Pollution claims 1.8 million lives in China, latest research says
Contaminated air and water killed more than nine million people globally in 2015, mostly in poor countries, report says
About 1.8 million Chinese died as a result of environmental pollution in 2015, according to a new worldwide study.
Produced by a team of 40 scientists – including one from Renmin University in Beijing – the report said that in that one year alone, at least nine million deaths, or 16 per cent of the global total, were pollution-related. The number was more than four times that attributed to Aids, tuberculosis and malaria combined.
Published on Thursday in the British medical journal The Lancet, and designed to raise public awareness of the perils of pollution, the report, titled Commission on Pollution and Health, claims to be the most comprehensive study of its kind to date.
“For decades, pollution and its harmful effects on people’s health, the environment and the planet have been neglected both by governments and the international development community,” it said.
The vast majority of pollution-related deaths – about 92 per cent – happened in poor or middle-income countries, with India topping the list with 2.5 million in the year studied, the report said.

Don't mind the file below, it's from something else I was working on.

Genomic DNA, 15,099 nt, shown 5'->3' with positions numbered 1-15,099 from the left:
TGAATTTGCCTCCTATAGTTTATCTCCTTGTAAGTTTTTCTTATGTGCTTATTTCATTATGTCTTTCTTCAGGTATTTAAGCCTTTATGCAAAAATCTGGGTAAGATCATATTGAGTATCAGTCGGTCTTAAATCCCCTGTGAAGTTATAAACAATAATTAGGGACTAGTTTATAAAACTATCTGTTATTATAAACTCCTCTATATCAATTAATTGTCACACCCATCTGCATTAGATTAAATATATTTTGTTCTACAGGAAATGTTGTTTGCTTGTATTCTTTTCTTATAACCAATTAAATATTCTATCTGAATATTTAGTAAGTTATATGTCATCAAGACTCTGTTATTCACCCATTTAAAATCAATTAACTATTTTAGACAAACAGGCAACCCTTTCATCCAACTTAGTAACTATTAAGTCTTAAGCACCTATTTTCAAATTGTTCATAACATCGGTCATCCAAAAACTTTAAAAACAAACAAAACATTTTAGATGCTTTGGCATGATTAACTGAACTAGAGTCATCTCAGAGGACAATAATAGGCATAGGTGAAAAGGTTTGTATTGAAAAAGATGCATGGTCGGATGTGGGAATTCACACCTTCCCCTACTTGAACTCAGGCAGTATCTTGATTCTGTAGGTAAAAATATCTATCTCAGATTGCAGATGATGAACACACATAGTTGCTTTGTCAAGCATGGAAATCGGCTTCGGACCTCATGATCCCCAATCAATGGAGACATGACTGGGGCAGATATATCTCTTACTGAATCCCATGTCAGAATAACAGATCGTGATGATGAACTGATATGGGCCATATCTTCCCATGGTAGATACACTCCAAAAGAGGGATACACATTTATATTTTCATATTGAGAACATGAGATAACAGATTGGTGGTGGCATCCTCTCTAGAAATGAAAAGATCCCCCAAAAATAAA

The 1.8 million deaths reported for China was significantly higher than the 1.1 million estimated by the United States-based Health Effects Institute released earlier this year.
“Pollution is much more than an environmental challenge,” said Philip Landrigan, a professor at the Icahn School of Medicine at Mount Sinai in the US who co-led the study.
“It is a profound and pervasive threat that affects many aspects of human health and well-being.”
In rapidly industrialising countries like India, China, Pakistan, Bangladesh and Madagascar, pollution was responsible for up to a quarter of all deaths, the report said.
Between eight million and nine million people die in China every year – according to figures from the National Bureau of Statistics – which means, based on the study’s data, that 20 to 22.5 per cent are linked to pollution.
Regardless of a nation’s prosperity, deaths from diseases caused by pollution were most prevalent among minorities and the marginalised.
The research said that pollution was the biggest cause of deaths around the world in 2015, followed by tobacco smoking, which claimed about 7.8 million lives. The three deadliest communicable diseases – Aids, malaria and tuberculosis – were responsible for a combined 2.2 million deaths in the year.
The deadliest form of pollution was contaminated air, which accounted for 6.5 million deaths, with tainted water claiming 1.8 million lives.
A study carried out last year by Nanjing University’s School of the Environment found that smog, a common phenomenon in the north of the country, was linked to almost a third of all deaths in China, or about the same number as smoking.
Ma Jun, director of the Beijing-based Institute of Public & Environmental Affairs, said that water pollution was a growing problem in many areas of China.
“They has been a spike in the incidence of diseases [caused by drinking polluted water] and especially cancer,” he said.
The new study estimated that the economic cost of pollution-related deaths at US$4.6 trillion a year, or about 6.2 per cent of global economic output.